SEC issues wells notice to Coinbase

Do Kwon Arrested

Euler Finance Hack - $200 Million stolen

On March 13, 2023, Euler Finance, a permissionless borrowing and lending protocol on Ethereum, was the victim of a flash loan attack. At a whopping near-$200 million loss, hackers stole funds in USDC, wrapped Bitcoin (wBTC), staked Ether (stETH), and DAI, an algorithmic stablecoin maintained by MakerDAO. The hack was made possible by a liquidity issue in the DonateToReserve function of the eToken. This function was properly burning eTokens, but not dTokens, leading to an incorrect conversion of borrowed assets to collateralized assets. Euler’s hacker took advantage of these inconsistencies to create a false impression that the platform had a low amount of deposited eTokens and fake debt due to the fact that the dTokens were not burned.

On Monday, the hacker behind last week’s nearly $200 million attack on Euler Finance sent a message to an Ethereum address linked to the DeFi platform, offering to begin a dialogue after Euler issued an on-chain ultimatum demanding the return of the funds.

“We want to make this easy on all those affected. No intention of keeping what is not ours,” the message embedded in an Ethereum transaction read. “Setting up secure communication. Let us come to an agreement.”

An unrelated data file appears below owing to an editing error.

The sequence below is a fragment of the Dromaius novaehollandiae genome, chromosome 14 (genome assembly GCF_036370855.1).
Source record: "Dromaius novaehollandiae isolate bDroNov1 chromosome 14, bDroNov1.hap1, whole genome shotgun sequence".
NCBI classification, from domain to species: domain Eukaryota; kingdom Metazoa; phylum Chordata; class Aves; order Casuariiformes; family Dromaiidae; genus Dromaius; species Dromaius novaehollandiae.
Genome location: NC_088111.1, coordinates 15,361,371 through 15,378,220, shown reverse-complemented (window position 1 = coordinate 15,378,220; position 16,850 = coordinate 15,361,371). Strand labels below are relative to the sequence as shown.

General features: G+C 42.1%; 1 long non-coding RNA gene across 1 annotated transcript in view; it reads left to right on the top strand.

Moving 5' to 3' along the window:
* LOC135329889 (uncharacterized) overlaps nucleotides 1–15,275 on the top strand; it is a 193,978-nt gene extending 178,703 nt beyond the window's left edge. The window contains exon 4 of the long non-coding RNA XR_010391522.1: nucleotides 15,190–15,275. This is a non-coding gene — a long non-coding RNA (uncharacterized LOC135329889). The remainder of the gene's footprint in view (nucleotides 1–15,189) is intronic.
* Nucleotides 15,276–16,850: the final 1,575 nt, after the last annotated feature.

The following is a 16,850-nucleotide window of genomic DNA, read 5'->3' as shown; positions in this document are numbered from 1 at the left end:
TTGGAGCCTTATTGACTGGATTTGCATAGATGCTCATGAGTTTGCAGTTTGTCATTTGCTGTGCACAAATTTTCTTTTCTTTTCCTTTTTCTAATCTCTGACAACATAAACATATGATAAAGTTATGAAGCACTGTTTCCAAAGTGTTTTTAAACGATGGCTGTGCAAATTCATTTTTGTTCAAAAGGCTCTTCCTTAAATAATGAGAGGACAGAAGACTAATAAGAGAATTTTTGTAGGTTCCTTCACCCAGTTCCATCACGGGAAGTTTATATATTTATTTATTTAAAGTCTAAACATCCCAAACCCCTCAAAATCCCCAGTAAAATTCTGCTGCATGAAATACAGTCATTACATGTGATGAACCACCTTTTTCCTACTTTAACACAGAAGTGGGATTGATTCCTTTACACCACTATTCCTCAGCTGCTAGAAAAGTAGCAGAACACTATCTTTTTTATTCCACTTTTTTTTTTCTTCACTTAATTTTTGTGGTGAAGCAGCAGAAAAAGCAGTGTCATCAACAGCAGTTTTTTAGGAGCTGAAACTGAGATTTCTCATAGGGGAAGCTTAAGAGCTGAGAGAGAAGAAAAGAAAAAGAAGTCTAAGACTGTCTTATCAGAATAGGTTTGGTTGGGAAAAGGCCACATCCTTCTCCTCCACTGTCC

On March 13, the DeFi platform for borrowing and lending cryptocurrencies suffered an attack using a flash loan exploit that drained approximately $196.9 million worth of various cryptocurrencies. That tally included $8.7 million in DAI stablecoin, $18.5 million in Wrapped Bitcoin (WBTC), $135.8 million worth of Staked Ethereum (stETH), and another $33.8 million in Circle’s USDC stablecoin.

Days after the attack, Euler Finance sent an on-chain message offering the hacker a deal to keep 10% of the $200 million stolen if they returned the remainder within 24 hours. When that did not happen, Euler Finance publicly announced a $1 million reward for information leading to the hacker’s arrest and the return of all funds.

Ronin Bridge Hacker Tries to Phish Euler Hacker on-chain